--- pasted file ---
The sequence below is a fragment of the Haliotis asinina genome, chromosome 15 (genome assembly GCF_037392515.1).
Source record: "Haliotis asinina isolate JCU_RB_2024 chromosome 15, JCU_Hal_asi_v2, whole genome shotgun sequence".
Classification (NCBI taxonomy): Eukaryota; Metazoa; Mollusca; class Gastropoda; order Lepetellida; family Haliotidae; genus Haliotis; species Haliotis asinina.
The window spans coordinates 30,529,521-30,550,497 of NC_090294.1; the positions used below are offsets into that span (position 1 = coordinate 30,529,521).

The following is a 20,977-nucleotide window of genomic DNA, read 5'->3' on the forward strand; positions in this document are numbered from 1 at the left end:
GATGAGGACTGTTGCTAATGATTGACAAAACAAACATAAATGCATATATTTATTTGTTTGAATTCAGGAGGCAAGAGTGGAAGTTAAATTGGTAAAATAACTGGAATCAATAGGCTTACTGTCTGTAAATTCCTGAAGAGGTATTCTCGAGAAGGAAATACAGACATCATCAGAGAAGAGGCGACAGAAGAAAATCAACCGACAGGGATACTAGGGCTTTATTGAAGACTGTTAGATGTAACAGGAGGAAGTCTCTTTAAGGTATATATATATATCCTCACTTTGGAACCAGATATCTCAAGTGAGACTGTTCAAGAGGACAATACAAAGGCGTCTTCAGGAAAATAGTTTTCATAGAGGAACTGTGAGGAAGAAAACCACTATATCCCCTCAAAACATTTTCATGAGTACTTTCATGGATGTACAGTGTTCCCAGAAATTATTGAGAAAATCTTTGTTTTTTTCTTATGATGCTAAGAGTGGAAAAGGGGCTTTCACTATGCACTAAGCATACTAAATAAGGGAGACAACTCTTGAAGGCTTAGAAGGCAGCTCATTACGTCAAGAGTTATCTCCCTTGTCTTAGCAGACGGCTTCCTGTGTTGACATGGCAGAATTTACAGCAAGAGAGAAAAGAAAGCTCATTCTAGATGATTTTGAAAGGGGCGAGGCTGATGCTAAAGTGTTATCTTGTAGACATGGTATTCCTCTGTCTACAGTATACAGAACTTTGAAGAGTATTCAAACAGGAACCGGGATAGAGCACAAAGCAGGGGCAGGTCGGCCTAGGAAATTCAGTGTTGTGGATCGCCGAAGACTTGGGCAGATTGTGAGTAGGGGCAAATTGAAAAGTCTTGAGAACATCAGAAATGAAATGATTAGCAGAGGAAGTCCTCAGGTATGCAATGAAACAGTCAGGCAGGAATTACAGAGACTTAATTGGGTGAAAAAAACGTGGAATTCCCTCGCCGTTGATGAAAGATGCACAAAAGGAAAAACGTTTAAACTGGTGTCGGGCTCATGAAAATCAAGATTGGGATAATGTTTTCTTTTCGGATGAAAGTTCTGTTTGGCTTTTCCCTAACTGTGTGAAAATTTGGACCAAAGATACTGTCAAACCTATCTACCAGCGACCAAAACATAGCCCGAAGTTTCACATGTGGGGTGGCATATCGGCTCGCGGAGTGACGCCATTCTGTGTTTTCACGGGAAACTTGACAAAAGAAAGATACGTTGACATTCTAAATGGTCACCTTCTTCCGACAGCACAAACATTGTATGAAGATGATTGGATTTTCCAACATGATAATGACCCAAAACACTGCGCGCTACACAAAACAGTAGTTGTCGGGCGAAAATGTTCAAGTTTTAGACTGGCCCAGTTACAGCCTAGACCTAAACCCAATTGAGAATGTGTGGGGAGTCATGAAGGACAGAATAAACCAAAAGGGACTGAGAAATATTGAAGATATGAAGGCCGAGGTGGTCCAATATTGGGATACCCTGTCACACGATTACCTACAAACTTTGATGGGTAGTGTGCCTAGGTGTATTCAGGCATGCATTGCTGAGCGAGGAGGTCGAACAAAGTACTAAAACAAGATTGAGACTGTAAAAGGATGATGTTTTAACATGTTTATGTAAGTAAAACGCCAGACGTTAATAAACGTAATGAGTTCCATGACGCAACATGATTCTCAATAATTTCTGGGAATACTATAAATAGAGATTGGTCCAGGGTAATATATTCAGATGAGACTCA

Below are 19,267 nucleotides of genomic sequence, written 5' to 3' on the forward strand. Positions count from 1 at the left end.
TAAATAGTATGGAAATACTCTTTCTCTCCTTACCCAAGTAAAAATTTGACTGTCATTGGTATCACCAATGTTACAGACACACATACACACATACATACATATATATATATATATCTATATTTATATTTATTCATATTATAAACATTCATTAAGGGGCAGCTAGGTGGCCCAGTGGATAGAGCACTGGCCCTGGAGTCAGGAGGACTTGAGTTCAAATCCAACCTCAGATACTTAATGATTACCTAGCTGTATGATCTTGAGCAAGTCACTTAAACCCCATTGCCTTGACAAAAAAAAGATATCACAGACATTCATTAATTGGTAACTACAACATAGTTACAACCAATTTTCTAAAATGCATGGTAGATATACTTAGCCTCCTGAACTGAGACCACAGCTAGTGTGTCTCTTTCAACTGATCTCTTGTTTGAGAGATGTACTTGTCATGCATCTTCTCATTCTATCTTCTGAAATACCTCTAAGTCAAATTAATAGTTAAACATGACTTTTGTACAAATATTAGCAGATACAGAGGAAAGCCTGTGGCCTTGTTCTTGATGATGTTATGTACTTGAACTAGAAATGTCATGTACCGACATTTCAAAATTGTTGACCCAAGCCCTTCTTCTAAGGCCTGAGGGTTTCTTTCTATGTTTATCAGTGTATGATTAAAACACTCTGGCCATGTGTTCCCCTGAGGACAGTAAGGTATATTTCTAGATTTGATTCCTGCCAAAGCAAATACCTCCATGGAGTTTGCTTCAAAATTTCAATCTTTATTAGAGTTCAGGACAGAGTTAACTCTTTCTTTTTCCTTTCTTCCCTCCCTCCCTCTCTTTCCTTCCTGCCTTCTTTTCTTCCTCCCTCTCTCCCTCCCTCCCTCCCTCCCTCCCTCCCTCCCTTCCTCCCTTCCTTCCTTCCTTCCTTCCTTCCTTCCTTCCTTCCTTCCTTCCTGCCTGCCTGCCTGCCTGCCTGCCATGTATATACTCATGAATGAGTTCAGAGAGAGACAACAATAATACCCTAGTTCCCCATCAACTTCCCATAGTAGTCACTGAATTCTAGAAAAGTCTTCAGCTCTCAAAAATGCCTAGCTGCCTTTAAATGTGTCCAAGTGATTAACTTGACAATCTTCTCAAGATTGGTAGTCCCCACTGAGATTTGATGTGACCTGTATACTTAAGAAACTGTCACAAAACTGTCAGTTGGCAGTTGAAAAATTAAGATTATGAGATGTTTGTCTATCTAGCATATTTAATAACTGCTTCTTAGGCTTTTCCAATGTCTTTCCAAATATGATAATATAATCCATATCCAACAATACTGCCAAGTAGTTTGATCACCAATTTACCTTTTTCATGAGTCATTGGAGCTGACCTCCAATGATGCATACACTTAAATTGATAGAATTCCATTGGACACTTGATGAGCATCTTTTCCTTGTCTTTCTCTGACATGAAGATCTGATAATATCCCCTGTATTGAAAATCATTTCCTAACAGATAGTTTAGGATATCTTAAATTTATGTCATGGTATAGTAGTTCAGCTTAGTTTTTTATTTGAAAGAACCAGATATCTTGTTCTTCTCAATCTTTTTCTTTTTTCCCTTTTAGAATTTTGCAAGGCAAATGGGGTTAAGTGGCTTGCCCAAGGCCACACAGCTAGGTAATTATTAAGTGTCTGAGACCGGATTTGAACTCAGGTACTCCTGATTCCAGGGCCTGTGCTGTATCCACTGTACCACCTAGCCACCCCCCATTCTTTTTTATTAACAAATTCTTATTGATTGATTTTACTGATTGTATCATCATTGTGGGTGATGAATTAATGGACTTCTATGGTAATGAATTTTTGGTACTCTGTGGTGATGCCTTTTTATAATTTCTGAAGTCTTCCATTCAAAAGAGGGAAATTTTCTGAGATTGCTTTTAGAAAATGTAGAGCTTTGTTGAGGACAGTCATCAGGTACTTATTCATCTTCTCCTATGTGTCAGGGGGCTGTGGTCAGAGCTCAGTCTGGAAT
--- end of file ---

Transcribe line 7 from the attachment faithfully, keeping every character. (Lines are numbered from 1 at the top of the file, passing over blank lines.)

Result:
Below are 19,267 nucleotides of genomic sequence, written 5' to 3' on the forward strand. Positions count from 1 at the left end.